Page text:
12.114 Field Geology I (MIT)
The course provides students with (1) an introduction to the geologic history of western North America, with particular emphasis on our field camp location and (2) an introduction to both digital and traditional techniques of geological field study. The weather permitting, several weekend field exercises provide practical experience in preparation for Field Geology II (12.115). It presents introductory material on the regional geology of the locale of 12.115.
20.011J Statistical Thermodynamics of Biomolecular Systems (BE.011J) (MIT)
This course provides an introduction to the physical chemistry of biological systems. Topics include: connection of macroscopic thermodynamic properties to microscopic molecular properties using statistical mechanics, chemical potentials, equilibrium states, binding cooperativity, behavior of macromolecules in solution and at interfaces, and solvation. Example problems include protein structure, genomic analysis, single molecule biomechanics, and biomaterials.
24.251 Introduction to Philosophy of Language (MIT)
This course is an introduction to the philosophy of language. It examines different views on the nature of meaning, truth and reference, with special focus on the problem of understanding how linguistic communication works.
24.241 Logic I (MIT)
This course provides an introduction to the aims and techniques of formal logic. Logic is the science of correct argument, and our study of logic will aim to understand what makes a correct argument good, that is, what is it about the structure of a correct argument that guarantees that, if the premises are all true, the conclusion will be true as well? Our subject (though, to be sure, we can only scratch the surface) will be truth and proof, and the connection between them.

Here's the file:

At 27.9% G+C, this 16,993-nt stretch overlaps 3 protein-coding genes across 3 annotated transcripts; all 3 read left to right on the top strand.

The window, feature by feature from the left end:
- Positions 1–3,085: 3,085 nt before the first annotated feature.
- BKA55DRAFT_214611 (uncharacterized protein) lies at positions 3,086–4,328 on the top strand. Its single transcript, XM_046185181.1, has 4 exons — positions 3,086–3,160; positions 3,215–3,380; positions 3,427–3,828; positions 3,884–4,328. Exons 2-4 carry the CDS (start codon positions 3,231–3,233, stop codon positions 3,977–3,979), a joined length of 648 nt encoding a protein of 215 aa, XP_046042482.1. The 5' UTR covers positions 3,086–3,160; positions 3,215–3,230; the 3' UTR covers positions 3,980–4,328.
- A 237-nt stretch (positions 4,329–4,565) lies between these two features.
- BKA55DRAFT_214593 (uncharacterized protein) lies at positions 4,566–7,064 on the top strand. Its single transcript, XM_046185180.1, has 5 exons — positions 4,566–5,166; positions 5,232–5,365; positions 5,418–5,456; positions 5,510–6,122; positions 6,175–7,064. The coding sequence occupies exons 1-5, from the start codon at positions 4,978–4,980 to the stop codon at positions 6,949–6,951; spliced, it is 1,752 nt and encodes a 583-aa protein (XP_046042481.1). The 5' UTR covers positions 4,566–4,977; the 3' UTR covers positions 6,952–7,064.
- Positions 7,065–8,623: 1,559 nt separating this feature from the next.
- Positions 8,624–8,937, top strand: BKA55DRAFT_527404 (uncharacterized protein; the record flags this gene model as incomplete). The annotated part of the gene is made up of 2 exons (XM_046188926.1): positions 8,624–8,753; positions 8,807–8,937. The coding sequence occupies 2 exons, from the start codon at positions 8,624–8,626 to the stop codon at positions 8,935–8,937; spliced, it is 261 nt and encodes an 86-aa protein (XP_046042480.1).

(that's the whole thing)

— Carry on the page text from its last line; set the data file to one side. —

14.121 Microeconomic Theory I (MIT)
This course provides an introduction to microeconomic theory and is the first course in the microeconomic theory series. It is intended for graduate students in the economics program. Some components of the course are designed to teach material that all graduate students should know while others are used to introduce methodologies. Topics of recent interest will also be covered and may include: theories of production and individual choice (under certainty and uncertainty); markets and competitio
21W.747-1 Rhetoric (MIT)
This course is an introduction to the history, the theory, the practice, and the implications (both social and ethical) of rhetoric, the art and craft of persuasion. By the end of the semester, you will have been exposed to several of the key concepts of rhetoric (e.g., ethos, pathos, logos, invention, style, arrangement, kairos, stasis, commonplaces) and to the over-riding importance of writing to your audience. You will have gotten a taste of rhetorical history and theory. You will explore and
10.450 Process Dynamics, Operations, and Control (MIT)
This course introduces dynamic processes and the engineering tasks of process operations and control. Subject covers modeling the static and dynamic behavior of processes; control strategies; design of feedback, feedforward, and other control structures; and applications to process equipment. Dedication In preparing this material, the author has recalled with pleasure his own introduction, many years ago, to Process Control. This OCW course is dedicated with gratitude, to Prof. W. C. Clements of
21L.004 Major Poets (MIT)
This subject is an introduction to poetry as a genre; most of our texts are originally written in English. We read poems from the Renaissance through the 17th and 18th centuries, Romanticism, and Modernism. Focus will be on analytic reading, on literary history, and on the development of the genre and its forms; in writing we attend to techniques of persuasion and of honest evidenced sequential argumentation. Poets to be read will include William Shakespeare, Queen Elizabeth, William Wordsworth,
11.501 Introduction to Technology and Cities (MIT)
This seminar is an introduction to the usage and impacts of information and communication technologies (ICTs) on urban planning, the urban environment and communities. Students will explore how social relationships, our sense of community, the urban infrastructure, and planning practice have been affected by technological change. Literature reviews, guest speakers, and web surfing will provide examples and issues that are debated in class and homework exercises. We will examine metropolitan info